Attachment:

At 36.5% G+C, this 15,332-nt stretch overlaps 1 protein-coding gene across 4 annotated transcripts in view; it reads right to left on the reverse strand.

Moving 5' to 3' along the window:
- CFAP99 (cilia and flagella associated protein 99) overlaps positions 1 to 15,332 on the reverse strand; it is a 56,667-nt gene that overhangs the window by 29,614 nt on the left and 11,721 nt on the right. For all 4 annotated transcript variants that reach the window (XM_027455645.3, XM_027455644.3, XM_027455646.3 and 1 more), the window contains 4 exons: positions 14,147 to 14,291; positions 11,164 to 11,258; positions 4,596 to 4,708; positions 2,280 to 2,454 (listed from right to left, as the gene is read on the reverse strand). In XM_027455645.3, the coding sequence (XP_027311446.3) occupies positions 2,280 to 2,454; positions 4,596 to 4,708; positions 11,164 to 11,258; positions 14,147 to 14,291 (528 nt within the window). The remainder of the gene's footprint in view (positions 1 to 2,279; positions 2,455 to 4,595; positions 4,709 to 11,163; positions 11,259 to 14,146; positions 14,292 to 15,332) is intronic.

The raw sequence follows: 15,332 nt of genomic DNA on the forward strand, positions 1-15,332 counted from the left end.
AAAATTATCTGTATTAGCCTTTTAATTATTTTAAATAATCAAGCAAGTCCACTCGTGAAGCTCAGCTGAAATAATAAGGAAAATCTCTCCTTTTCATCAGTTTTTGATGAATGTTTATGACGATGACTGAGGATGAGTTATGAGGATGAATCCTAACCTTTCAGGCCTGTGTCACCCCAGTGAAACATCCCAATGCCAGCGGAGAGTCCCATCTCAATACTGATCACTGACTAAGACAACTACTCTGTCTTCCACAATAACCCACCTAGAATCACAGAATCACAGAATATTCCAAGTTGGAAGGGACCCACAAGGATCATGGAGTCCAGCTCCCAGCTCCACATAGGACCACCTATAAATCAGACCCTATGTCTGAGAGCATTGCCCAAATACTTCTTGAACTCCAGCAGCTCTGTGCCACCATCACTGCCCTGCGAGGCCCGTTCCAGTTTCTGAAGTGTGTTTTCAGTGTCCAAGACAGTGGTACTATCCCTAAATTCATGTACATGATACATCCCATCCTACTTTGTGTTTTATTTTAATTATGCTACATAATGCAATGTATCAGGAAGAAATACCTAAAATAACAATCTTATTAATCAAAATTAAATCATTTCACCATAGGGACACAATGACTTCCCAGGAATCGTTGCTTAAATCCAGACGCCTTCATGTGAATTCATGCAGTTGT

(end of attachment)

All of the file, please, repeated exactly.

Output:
At 36.5% G+C, this 15,332-nt stretch overlaps 1 protein-coding gene across 4 annotated transcripts in view; it reads right to left on the reverse strand.

Moving 5' to 3' along the window:
- CFAP99 (cilia and flagella associated protein 99) overlaps positions 1 to 15,332 on the reverse strand; it is a 56,667-nt gene that overhangs the window by 29,614 nt on the left and 11,721 nt on the right. For all 4 annotated transcript variants that reach the window (XM_027455645.3, XM_027455644.3, XM_027455646.3 and 1 more), the window contains 4 exons: positions 14,147 to 14,291; positions 11,164 to 11,258; positions 4,596 to 4,708; positions 2,280 to 2,454 (listed from right to left, as the gene is read on the reverse strand). In XM_027455645.3, the coding sequence (XP_027311446.3) occupies positions 2,280 to 2,454; positions 4,596 to 4,708; positions 11,164 to 11,258; positions 14,147 to 14,291 (528 nt within the window). The remainder of the gene's footprint in view (positions 1 to 2,279; positions 2,455 to 4,595; positions 4,709 to 11,163; positions 11,259 to 14,146; positions 14,292 to 15,332) is intronic.

The raw sequence follows: 15,332 nt of genomic DNA on the forward strand, positions 1-15,332 counted from the left end.
AAAATTATCTGTATTAGCCTTTTAATTATTTTAAATAATCAAGCAAGTCCACTCGTGAAGCTCAGCTGAAATAATAAGGAAAATCTCTCCTTTTCATCAGTTTTTGATGAATGTTTATGACGATGACTGAGGATGAGTTATGAGGATGAATCCTAACCTTTCAGGCCTGTGTCACCCCAGTGAAACATCCCAATGCCAGCGGAGAGTCCCATCTCAATACTGATCACTGACTAAGACAACTACTCTGTCTTCCACAATAACCCACCTAGAATCACAGAATCACAGAATATTCCAAGTTGGAAGGGACCCACAAGGATCATGGAGTCCAGCTCCCAGCTCCACATAGGACCACCTATAAATCAGACCCTATGTCTGAGAGCATTGCCCAAATACTTCTTGAACTCCAGCAGCTCTGTGCCACCATCACTGCCCTGCGAGGCCCGTTCCAGTTTCTGAAGTGTGTTTTCAGTGTCCAAGACAGTGGTACTATCCCTAAATTCATGTACATGATACATCCCATCCTACTTTGTGTTTTATTTTAATTATGCTACATAATGCAATGTATCAGGAAGAAATACCTAAAATAACAATCTTATTAATCAAAATTAAATCATTTCACCATAGGGACACAATGACTTCCCAGGAATCGTTGCTTAAATCCAGACGCCTTCATGTGAATTCATGCAGTTGT